Dionne Smith Coker-Appiah, PhD is an Assistant Professor in the Department of Psychiatry at Georgetown University Medical Center. Dr. Coker-Appiah has engaged in a focused program of research and training experiences over the past decade. Each research phase has consistently and strategically informed subsequent phases in an effort to build a comprehensive ADV research program. Dr. Coker-Appiah’s research program focuses on using community-based participatory research (CBPR) approaches to study adolescent health, more specifically, adolescent dating violence, adolescent mental health, and adolescent sexual health among rural African Americans. She has collaborated on several federally and non-federally funded research projects. It has been well documented that there are ADV disparities among rural African Americans, therefore, a thorough understanding regarding how to design, conduct, and evaluate culturally and geographically appropriate interventions for this population is critical. Further, with an understanding of the intersecting public health disparities that often co-exist with ADV, Dr. Coker-Appiah has chosen to also focus on appropriate and effective ways to integrate health implications into ADV prevention interventions. Overall, her research program is designed to (a) prevent adolescent dating violence and the associated health implications among rural African Americans, (b) build effective and sustainable community partnerships that build rural communities’ capacity to address these issues, (c) reduce health disparities and promote health equity among rural youth of Color. In addition, Dr. Coker-Appiah has received NIH training in adolescent neuropsychology in the Section on Affective and Cognitive Neuroscience at NIMH (Mentor: Dr. James Blair). She is specifically interested in exploring the neuropsychology of both adolescent perpetrators and victims of dating violence.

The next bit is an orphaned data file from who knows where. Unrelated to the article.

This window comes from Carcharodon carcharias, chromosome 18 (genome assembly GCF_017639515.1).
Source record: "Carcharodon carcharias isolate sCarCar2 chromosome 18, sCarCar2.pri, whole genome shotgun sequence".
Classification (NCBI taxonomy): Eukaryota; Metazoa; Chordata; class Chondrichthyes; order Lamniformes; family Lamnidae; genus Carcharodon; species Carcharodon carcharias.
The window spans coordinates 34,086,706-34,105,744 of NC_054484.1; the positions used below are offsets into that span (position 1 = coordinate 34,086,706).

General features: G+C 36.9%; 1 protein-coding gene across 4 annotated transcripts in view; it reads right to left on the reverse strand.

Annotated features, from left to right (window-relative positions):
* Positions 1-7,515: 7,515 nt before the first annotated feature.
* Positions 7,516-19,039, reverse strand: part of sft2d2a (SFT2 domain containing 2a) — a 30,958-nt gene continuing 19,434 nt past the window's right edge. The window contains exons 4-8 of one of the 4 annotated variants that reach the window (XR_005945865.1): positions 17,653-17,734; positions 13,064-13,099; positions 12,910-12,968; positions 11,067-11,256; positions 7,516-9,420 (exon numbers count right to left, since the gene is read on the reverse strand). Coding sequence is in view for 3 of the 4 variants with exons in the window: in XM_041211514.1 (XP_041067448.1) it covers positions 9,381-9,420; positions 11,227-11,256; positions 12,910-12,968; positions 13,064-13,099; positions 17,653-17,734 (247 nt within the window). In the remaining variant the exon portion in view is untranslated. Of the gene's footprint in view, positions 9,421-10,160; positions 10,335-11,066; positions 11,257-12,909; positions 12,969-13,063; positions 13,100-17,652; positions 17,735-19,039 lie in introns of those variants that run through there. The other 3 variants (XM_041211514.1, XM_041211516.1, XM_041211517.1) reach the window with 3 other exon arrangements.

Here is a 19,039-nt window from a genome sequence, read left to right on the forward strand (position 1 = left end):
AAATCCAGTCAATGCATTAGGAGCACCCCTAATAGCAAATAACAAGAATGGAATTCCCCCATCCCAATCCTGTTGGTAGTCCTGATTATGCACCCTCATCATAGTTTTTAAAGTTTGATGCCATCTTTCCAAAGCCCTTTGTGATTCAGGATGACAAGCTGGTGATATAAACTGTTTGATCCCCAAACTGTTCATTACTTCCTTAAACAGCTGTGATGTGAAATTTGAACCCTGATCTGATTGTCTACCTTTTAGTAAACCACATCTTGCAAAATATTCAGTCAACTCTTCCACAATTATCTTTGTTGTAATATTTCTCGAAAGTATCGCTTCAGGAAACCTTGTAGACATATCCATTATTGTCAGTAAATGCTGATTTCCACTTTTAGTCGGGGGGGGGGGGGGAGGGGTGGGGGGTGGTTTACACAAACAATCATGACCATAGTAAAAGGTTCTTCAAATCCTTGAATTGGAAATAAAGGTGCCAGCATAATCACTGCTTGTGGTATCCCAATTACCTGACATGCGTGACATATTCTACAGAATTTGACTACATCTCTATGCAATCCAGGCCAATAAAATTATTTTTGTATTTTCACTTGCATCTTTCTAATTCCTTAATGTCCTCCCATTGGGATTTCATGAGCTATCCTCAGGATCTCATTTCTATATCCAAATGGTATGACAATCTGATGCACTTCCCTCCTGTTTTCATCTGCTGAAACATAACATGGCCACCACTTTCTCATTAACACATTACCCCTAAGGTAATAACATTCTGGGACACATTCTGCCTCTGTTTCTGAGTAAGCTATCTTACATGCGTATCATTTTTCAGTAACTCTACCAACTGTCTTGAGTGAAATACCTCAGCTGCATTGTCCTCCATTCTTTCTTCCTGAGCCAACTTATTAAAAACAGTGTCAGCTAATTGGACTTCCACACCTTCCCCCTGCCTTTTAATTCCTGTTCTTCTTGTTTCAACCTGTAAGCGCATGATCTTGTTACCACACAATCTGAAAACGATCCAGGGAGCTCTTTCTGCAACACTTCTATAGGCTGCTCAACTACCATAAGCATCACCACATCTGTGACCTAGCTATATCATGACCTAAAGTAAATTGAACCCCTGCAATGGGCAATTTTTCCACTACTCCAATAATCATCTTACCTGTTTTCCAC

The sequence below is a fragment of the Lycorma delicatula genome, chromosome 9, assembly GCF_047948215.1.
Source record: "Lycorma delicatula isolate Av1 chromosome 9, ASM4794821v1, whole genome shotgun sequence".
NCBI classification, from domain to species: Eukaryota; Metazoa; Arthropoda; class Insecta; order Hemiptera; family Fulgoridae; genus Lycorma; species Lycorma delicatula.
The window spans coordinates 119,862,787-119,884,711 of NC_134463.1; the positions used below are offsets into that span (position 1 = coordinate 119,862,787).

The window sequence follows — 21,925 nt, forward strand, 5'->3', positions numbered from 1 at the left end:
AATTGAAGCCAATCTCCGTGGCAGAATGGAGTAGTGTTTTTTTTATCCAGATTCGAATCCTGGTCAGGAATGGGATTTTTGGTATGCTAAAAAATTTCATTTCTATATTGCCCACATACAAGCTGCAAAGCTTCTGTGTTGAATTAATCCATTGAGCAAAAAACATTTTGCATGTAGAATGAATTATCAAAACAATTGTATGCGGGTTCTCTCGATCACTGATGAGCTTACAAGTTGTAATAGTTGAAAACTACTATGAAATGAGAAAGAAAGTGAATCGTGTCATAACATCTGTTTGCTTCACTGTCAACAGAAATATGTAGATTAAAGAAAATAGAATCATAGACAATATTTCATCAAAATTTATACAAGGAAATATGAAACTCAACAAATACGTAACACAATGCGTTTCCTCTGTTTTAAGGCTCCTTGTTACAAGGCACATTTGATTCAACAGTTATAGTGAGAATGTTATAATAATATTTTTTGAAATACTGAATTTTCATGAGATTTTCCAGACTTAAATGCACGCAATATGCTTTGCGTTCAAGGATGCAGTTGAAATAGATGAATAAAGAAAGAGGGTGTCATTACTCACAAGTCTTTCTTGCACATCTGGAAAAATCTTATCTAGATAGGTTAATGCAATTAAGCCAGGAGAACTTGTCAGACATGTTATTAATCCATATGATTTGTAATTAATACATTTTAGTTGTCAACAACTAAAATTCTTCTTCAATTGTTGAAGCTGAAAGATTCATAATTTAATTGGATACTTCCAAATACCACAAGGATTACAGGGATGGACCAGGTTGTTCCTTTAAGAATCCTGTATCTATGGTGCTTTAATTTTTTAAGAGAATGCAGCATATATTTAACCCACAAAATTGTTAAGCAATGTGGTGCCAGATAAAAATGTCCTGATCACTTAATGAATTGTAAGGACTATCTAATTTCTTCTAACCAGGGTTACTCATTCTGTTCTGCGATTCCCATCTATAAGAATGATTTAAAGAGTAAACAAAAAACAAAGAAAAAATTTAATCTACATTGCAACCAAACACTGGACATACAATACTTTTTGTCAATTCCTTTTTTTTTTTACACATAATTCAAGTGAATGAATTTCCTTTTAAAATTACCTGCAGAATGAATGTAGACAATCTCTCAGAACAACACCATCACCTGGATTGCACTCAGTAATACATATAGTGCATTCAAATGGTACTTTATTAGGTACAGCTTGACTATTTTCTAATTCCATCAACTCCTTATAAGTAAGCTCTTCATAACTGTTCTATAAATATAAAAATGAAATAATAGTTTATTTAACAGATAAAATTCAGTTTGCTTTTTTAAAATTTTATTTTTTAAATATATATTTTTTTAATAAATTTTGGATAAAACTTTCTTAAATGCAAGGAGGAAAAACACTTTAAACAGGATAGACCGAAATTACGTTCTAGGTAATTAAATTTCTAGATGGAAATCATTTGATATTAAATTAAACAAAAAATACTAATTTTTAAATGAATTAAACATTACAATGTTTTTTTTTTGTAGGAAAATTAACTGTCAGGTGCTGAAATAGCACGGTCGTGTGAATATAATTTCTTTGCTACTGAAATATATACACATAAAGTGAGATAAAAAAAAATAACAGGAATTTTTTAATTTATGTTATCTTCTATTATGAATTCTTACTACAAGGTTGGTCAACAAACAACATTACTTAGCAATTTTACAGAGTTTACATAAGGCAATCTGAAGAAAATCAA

Areas of Research: Adolescent dating violence, Adolescent mental health, Adolescent sexual health, Child/Adolescent exposure to interpersonal violence, Community-Based Participatory Research (CBPR), Low income and minority populations, Adolescent Neuropsychology